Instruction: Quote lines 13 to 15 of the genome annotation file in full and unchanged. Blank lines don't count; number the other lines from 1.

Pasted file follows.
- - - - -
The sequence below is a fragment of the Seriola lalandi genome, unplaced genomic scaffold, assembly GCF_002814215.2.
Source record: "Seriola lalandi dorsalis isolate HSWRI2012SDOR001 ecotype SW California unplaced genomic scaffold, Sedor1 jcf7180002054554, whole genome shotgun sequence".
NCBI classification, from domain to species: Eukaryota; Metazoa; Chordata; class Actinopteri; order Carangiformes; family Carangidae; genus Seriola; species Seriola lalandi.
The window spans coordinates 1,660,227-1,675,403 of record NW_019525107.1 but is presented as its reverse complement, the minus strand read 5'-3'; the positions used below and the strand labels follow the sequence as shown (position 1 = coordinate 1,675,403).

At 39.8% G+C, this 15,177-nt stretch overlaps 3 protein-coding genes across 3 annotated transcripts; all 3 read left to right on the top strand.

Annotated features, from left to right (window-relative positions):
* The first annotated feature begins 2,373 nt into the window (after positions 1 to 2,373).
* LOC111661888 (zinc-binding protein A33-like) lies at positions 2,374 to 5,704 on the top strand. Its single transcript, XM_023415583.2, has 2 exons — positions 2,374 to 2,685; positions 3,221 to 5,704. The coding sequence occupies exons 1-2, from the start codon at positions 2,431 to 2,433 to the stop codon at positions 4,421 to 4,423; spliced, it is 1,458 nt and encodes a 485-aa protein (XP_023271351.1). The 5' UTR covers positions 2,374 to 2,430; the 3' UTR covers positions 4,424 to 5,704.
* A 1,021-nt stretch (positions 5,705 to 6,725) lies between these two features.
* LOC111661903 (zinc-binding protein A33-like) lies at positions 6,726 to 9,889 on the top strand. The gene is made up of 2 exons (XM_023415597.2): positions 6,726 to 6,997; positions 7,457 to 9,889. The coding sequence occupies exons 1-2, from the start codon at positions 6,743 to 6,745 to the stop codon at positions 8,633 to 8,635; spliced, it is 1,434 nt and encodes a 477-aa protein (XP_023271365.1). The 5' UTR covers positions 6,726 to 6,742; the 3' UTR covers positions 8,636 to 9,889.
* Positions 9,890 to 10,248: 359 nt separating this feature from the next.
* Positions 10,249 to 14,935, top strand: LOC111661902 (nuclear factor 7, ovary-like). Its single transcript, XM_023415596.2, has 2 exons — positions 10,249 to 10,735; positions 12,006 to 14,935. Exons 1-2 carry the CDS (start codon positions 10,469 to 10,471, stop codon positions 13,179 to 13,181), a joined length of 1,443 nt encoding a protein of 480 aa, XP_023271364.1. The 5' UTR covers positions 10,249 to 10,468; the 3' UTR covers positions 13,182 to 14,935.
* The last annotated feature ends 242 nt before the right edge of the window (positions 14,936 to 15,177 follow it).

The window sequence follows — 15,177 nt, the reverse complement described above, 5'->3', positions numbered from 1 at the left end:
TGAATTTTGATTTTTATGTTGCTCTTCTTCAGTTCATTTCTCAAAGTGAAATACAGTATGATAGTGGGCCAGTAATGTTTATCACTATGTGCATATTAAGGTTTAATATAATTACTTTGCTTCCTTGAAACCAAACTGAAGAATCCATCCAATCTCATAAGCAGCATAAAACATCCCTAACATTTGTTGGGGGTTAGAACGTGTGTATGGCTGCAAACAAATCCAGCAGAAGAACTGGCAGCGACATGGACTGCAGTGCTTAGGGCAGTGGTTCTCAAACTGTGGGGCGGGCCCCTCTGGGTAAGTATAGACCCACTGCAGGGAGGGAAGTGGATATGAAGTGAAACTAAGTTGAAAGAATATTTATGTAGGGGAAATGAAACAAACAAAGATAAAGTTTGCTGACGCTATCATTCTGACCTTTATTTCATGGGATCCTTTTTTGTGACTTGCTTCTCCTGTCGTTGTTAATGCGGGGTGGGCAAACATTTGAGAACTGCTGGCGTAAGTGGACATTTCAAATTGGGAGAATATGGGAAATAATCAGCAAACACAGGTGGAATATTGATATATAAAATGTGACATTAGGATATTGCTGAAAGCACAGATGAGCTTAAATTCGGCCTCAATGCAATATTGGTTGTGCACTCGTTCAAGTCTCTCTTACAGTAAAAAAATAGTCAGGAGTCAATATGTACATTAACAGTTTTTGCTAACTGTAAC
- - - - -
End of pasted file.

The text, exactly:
* The last annotated feature ends 242 nt before the right edge of the window (positions 14,936 to 15,177 follow it).

The window sequence follows — 15,177 nt, the reverse complement described above, 5'->3', positions numbered from 1 at the left end:
TGAATTTTGATTTTTATGTTGCTCTTCTTCAGTTCATTTCTCAAAGTGAAATACAGTATGATAGTGGGCCAGTAATGTTTATCACTATGTGCATATTAAGGTTTAATATAATTACTTTGCTTCCTTGAAACCAAACTGAAGAATCCATCCAATCTCATAAGCAGCATAAAACATCCCTAACATTTGTTGGGGGTTAGAACGTGTGTATGGCTGCAAACAAATCCAGCAGAAGAACTGGCAGCGACATGGACTGCAGTGCTTAGGGCAGTGGTTCTCAAACTGTGGGGCGGGCCCCTCTGGGTAAGTATAGACCCACTGCAGGGAGGGAAGTGGATATGAAGTGAAACTAAGTTGAAAGAATATTTATGTAGGGGAAATGAAACAAACAAAGATAAAGTTTGCTGACGCTATCATTCTGACCTTTATTTCATGGGATCCTTTTTTGTGACTTGCTTCTCCTGTCGTTGTTAATGCGGGGTGGGCAAACATTTGAGAACTGCTGGCGTAAGTGGACATTTCAAATTGGGAGAATATGGGAAATAATCAGCAAACACAGGTGGAATATTGATATATAAAATGTGACATTAGGATATTGCTGAAAGCACAGATGAGCTTAAATTCGGCCTCAATGCAATATTGGTTGTGCACTCGTTCAAGTCTCTCTTACAGTAAAAAAATAGTCAGGAGTCAATATGTACATTAACAGTTTTTGCTAACTGTAAC